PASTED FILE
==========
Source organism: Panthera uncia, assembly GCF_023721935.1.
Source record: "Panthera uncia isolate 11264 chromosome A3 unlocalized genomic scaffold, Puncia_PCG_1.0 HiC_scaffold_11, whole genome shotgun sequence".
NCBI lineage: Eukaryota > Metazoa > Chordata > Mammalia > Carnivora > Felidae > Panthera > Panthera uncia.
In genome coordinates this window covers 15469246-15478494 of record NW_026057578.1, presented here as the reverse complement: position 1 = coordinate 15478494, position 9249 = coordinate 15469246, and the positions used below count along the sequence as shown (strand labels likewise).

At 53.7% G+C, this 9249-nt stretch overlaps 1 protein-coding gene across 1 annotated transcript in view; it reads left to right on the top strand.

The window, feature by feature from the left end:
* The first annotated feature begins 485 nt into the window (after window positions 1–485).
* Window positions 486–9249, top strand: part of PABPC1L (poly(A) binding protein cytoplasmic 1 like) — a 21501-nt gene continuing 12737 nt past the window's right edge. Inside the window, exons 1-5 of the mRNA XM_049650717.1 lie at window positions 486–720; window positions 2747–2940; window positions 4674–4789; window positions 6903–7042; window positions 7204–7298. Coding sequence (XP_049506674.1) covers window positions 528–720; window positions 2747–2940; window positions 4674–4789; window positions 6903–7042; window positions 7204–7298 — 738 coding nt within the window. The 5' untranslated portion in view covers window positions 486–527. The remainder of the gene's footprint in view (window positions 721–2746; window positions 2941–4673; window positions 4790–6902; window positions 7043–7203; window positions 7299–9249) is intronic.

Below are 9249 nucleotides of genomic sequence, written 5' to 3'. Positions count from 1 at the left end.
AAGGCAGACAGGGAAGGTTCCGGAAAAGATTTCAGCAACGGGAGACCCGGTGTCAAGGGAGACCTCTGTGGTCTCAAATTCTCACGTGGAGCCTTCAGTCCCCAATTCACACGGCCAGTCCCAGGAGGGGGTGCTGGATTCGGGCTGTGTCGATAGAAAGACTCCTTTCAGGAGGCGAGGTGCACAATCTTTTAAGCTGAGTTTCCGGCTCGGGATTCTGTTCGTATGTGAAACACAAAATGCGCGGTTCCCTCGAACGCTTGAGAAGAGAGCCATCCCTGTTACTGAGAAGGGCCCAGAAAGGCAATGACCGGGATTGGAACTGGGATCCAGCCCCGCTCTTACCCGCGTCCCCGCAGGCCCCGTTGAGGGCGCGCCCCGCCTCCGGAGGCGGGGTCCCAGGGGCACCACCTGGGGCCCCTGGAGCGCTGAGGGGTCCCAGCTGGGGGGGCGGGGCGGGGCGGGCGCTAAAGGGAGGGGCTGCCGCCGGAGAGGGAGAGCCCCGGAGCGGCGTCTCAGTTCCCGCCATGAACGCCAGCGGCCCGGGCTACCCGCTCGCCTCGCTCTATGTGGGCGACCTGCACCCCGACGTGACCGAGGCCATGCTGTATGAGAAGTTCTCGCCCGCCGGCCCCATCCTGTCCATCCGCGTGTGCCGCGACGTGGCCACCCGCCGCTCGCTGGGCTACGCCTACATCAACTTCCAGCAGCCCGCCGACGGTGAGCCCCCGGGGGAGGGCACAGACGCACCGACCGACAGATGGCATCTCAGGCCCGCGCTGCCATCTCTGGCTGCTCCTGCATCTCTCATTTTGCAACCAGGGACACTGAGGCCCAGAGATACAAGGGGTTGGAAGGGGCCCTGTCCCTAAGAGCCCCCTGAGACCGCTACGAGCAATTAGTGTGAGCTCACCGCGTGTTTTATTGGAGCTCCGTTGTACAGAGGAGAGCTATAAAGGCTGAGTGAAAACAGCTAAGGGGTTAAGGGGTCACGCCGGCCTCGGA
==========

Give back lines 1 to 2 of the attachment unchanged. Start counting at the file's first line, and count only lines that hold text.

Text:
Source organism: Panthera uncia, assembly GCF_023721935.1.
Source record: "Panthera uncia isolate 11264 chromosome A3 unlocalized genomic scaffold, Puncia_PCG_1.0 HiC_scaffold_11, whole genome shotgun sequence".